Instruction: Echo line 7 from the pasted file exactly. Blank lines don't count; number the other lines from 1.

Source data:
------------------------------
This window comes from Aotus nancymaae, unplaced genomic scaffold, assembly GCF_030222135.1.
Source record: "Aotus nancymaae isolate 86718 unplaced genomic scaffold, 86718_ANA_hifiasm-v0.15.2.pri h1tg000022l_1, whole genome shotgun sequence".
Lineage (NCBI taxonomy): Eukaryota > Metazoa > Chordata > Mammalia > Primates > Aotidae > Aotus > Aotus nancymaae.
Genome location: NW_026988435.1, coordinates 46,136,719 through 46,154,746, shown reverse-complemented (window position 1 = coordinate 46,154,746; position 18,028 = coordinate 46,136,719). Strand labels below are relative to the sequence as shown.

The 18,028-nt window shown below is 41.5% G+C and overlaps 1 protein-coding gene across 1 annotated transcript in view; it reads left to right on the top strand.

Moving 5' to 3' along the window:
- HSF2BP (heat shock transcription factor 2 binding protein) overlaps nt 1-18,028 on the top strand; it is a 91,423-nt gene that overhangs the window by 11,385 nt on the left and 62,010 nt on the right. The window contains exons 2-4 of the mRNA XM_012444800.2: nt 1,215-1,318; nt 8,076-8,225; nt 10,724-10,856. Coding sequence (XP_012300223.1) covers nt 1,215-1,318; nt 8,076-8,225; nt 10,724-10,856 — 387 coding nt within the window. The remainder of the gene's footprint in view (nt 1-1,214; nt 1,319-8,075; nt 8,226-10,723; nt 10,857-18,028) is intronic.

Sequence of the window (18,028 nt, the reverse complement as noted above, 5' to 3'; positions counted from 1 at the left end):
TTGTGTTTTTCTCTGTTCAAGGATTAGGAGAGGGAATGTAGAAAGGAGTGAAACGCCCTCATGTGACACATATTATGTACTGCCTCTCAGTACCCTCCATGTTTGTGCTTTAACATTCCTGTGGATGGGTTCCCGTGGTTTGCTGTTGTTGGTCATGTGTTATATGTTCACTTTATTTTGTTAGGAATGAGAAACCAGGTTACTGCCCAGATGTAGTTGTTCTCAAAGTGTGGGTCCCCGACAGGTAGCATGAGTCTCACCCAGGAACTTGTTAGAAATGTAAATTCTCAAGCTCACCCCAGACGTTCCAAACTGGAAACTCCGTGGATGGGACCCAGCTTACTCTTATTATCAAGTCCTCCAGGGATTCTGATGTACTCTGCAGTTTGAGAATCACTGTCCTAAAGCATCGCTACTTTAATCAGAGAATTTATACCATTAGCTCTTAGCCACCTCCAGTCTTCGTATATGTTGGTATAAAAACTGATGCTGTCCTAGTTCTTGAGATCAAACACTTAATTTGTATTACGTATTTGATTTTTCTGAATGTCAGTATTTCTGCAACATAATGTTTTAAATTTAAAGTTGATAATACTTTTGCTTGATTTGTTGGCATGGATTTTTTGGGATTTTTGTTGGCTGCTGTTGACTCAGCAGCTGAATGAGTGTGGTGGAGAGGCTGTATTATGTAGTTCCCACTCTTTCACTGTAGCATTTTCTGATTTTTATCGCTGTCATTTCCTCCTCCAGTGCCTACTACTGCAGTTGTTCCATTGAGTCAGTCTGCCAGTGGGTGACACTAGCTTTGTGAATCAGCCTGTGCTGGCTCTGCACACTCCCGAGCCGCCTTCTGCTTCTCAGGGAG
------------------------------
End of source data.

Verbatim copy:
- HSF2BP (heat shock transcription factor 2 binding protein) overlaps nt 1-18,028 on the top strand; it is a 91,423-nt gene that overhangs the window by 11,385 nt on the left and 62,010 nt on the right. The window contains exons 2-4 of the mRNA XM_012444800.2: nt 1,215-1,318; nt 8,076-8,225; nt 10,724-10,856. Coding sequence (XP_012300223.1) covers nt 1,215-1,318; nt 8,076-8,225; nt 10,724-10,856 — 387 coding nt within the window. The remainder of the gene's footprint in view (nt 1-1,214; nt 1,319-8,075; nt 8,226-10,723; nt 10,857-18,028) is intronic.